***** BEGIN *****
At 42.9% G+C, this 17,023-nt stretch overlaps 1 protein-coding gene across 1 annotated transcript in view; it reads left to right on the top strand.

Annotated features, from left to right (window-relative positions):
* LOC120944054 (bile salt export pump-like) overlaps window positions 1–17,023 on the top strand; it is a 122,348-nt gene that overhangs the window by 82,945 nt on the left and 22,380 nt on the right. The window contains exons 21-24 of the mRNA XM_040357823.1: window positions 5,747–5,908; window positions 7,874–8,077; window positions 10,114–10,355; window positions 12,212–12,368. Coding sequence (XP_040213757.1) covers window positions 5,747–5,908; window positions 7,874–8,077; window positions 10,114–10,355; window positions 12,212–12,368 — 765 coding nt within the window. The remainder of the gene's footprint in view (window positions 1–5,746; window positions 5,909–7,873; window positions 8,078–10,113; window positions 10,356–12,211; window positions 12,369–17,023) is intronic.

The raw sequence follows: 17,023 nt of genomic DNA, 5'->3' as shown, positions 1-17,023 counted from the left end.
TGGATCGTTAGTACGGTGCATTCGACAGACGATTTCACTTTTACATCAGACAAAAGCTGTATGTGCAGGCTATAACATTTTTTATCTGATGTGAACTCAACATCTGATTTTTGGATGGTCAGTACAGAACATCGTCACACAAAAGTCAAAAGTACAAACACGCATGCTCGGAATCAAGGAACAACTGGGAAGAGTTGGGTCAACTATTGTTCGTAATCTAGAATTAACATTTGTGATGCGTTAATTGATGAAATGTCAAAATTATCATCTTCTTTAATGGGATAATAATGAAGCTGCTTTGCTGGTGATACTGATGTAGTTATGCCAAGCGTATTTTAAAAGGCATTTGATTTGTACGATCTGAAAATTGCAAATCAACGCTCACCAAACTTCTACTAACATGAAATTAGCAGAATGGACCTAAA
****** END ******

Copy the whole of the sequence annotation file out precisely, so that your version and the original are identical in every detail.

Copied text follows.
At 42.9% G+C, this 17,023-nt stretch overlaps 1 protein-coding gene across 1 annotated transcript in view; it reads left to right on the top strand.

Annotated features, from left to right (window-relative positions):
* LOC120944054 (bile salt export pump-like) overlaps window positions 1–17,023 on the top strand; it is a 122,348-nt gene that overhangs the window by 82,945 nt on the left and 22,380 nt on the right. The window contains exons 21-24 of the mRNA XM_040357823.1: window positions 5,747–5,908; window positions 7,874–8,077; window positions 10,114–10,355; window positions 12,212–12,368. Coding sequence (XP_040213757.1) covers window positions 5,747–5,908; window positions 7,874–8,077; window positions 10,114–10,355; window positions 12,212–12,368 — 765 coding nt within the window. The remainder of the gene's footprint in view (window positions 1–5,746; window positions 5,909–7,873; window positions 8,078–10,113; window positions 10,356–12,211; window positions 12,369–17,023) is intronic.

The raw sequence follows: 17,023 nt of genomic DNA, 5'->3' as shown, positions 1-17,023 counted from the left end.
TGGATCGTTAGTACGGTGCATTCGACAGACGATTTCACTTTTACATCAGACAAAAGCTGTATGTGCAGGCTATAACATTTTTTATCTGATGTGAACTCAACATCTGATTTTTGGATGGTCAGTACAGAACATCGTCACACAAAAGTCAAAAGTACAAACACGCATGCTCGGAATCAAGGAACAACTGGGAAGAGTTGGGTCAACTATTGTTCGTAATCTAGAATTAACATTTGTGATGCGTTAATTGATGAAATGTCAAAATTATCATCTTCTTTAATGGGATAATAATGAAGCTGCTTTGCTGGTGATACTGATGTAGTTATGCCAAGCGTATTTTAAAAGGCATTTGATTTGTACGATCTGAAAATTGCAAATCAACGCTCACCAAACTTCTACTAACATGAAATTAGCAGAATGGACCTAAA